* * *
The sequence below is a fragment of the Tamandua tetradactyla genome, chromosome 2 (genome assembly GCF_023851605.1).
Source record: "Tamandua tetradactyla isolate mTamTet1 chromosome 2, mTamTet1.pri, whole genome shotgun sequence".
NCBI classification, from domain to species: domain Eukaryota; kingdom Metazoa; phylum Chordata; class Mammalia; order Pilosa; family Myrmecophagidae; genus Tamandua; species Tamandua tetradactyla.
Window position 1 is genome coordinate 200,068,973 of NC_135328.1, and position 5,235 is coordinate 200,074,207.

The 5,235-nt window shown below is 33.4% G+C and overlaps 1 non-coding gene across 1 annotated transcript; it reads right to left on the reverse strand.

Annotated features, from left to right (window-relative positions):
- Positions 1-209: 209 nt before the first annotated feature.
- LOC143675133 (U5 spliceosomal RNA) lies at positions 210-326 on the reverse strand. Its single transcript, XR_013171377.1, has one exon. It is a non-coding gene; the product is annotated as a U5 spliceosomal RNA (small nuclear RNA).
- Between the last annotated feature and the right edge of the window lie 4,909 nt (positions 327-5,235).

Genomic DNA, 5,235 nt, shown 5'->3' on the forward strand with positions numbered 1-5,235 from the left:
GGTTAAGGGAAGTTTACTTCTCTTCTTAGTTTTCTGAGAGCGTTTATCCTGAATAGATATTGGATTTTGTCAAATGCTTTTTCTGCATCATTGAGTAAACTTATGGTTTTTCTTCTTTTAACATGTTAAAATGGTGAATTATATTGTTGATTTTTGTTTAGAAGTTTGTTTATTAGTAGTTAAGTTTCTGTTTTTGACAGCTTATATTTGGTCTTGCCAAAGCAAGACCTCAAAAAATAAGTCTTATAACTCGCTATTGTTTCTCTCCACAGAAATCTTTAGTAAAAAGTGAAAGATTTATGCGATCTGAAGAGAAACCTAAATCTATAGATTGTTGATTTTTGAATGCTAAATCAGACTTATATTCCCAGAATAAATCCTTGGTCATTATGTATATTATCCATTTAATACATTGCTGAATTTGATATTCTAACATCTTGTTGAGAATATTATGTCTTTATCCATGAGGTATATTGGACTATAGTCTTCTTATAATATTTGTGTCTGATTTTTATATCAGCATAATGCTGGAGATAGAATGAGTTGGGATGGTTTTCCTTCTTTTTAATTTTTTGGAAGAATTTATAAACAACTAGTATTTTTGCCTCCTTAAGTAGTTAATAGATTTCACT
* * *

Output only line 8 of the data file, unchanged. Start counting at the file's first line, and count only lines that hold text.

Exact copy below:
- LOC143675133 (U5 spliceosomal RNA) lies at positions 210-326 on the reverse strand. Its single transcript, XR_013171377.1, has one exon. It is a non-coding gene; the product is annotated as a U5 spliceosomal RNA (small nuclear RNA).